It is dangerous: Scientist say that the world must remain below 2o C to avoid catastrophic damage even this is considered too high).
As I said before it is emissions from growth that have led to this temperature increase. The world has already increased temperature by 0.8 degree Celsius. It has also pumped so much gas in the last 100 years or so that another 0.8 C is now inevitable.
So a very small window of opportunity remains.
It demands drastic action.
The world has to reduce emissions by 85 per cent over its 2000 levels by 2050. The same emissions that give it growth.
This is the challenge.

Why the world needs to act:
We in south Asia are most vulnerable.
Climate change is about extreme events. It is also difficult to estimate. We cannot say that this flood or this extreme winter or even this heat wave is because of climate change.
We cannot. But we can.
We can say that the increased frequency of extreme and variable weather events is because of climate change.
We can say that increased intensity and frequency of storm surges and tropical storms is because of climate change.

But estimating increased frequency requires long-term trends that are still not available. Remember the world is making history now. Science will not be certain. It cannot lead policy into action.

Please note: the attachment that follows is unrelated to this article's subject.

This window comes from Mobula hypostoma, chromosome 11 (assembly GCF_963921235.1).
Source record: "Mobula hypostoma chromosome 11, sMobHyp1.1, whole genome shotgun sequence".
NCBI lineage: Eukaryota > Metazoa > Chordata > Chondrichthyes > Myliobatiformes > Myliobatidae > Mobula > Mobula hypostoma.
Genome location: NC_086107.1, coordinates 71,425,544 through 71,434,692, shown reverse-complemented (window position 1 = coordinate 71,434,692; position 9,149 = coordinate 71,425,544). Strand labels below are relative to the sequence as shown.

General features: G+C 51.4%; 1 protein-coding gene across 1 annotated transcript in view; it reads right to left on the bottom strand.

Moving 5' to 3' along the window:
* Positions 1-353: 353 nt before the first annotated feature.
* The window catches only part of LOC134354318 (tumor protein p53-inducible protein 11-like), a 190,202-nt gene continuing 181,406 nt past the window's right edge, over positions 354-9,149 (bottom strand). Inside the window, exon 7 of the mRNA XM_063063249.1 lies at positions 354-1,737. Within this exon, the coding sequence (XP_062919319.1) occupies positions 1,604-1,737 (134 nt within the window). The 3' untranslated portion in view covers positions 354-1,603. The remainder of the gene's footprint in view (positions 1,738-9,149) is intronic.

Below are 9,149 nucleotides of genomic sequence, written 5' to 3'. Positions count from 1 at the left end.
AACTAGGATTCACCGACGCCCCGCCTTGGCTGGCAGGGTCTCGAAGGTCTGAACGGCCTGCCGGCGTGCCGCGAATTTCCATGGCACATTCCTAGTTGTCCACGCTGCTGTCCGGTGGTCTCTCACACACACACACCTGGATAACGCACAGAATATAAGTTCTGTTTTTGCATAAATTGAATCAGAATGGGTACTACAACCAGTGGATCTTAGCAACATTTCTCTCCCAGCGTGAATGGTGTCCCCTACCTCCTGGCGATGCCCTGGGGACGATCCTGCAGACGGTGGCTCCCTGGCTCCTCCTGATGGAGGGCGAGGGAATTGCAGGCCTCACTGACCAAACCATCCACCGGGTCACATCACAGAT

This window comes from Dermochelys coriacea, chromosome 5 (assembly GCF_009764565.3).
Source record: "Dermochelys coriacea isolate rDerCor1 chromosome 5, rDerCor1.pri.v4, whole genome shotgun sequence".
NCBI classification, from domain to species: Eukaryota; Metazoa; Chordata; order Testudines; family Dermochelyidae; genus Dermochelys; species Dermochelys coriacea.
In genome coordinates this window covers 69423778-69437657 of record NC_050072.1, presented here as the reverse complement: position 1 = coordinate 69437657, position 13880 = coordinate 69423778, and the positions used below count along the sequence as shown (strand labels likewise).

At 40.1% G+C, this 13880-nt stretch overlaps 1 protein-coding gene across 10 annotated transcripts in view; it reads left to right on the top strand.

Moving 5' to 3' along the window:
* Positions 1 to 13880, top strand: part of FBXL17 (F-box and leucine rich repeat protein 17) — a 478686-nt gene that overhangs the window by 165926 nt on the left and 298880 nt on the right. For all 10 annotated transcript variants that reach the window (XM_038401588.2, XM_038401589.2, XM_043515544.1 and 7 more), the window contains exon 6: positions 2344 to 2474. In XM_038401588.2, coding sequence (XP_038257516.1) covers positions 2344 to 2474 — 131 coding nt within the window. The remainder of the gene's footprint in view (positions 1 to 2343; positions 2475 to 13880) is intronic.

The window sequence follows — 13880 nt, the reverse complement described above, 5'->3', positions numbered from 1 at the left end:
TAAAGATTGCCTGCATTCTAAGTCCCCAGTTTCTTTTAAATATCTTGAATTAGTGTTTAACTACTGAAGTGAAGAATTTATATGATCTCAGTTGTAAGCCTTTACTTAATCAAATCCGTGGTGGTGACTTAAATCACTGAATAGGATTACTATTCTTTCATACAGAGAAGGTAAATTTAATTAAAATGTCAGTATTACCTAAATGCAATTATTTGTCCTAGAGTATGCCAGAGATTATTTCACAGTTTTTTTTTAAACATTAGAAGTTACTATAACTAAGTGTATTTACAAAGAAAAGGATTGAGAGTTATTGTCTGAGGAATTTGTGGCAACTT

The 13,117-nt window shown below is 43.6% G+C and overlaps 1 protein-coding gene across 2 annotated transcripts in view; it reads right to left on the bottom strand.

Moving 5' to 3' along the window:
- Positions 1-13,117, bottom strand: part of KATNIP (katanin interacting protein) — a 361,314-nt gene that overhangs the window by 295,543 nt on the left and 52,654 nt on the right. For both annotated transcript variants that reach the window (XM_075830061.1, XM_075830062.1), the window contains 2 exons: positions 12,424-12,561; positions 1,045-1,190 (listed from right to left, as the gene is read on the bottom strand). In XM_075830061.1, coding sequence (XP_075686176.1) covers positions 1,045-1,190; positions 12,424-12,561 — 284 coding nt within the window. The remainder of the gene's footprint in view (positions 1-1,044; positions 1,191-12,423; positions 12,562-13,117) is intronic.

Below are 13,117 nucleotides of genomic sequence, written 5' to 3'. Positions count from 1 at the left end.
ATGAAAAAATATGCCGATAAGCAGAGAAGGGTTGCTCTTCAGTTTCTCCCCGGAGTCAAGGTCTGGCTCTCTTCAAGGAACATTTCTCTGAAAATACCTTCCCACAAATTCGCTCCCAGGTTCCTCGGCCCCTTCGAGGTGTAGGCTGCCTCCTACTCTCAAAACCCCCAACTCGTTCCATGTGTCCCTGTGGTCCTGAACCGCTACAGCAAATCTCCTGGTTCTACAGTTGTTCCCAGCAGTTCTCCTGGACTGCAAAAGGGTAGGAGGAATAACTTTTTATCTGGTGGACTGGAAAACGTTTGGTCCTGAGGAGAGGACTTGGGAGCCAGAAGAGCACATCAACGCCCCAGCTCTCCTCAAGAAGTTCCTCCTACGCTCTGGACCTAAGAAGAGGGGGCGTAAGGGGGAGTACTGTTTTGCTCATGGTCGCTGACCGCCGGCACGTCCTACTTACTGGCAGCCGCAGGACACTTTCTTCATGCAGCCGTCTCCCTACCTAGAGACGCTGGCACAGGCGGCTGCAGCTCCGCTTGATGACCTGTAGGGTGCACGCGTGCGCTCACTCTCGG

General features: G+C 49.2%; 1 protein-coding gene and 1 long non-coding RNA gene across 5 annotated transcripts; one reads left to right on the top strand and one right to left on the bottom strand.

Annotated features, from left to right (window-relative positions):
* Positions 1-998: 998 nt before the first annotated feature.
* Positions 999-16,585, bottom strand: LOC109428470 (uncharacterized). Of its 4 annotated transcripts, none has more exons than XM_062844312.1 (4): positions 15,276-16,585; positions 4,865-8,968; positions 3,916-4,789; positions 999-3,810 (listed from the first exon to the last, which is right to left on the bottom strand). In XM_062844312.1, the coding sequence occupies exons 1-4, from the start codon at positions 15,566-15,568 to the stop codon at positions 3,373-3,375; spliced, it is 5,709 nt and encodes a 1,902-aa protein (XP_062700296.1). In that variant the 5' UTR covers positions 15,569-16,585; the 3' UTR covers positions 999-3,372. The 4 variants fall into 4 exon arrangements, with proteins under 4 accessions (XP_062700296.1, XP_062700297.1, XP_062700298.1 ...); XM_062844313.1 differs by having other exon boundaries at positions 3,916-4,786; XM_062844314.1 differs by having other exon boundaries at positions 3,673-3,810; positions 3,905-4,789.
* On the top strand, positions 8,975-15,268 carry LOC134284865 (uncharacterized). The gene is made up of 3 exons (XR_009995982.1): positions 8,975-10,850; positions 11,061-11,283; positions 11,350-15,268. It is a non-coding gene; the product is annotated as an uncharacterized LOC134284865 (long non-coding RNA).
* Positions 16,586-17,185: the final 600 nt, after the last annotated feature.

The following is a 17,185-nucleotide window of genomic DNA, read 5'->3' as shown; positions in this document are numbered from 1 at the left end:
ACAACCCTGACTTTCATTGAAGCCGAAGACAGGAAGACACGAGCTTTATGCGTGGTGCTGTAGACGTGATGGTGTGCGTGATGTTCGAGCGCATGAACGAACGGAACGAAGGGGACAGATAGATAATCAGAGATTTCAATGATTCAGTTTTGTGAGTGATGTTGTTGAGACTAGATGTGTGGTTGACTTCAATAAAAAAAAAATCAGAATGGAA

But we must be clear: Our climate is changing. This change has the potential to devastate our world. This is not acceptable. So what do we do?   

The 3-truths:
This is where the 3-truths of climate change must be understood.

a.    Climate change is related to economic growth. No country in the world was built a low carbon growth economy (as yet).
b.    Climate change is about sharing growth between nations and between people – think of the atmosphere as a glass filled with water (emissions of Co2). Countries for their growth have filled this glass, with emissions as they have grown.
If we take even the recent period 1950-2000 – the cumulative emissions of one country  - US – occupy some 30 per cent of the atmospheric space. China with a quarter of the world's people occupied some 10 per cent of the space.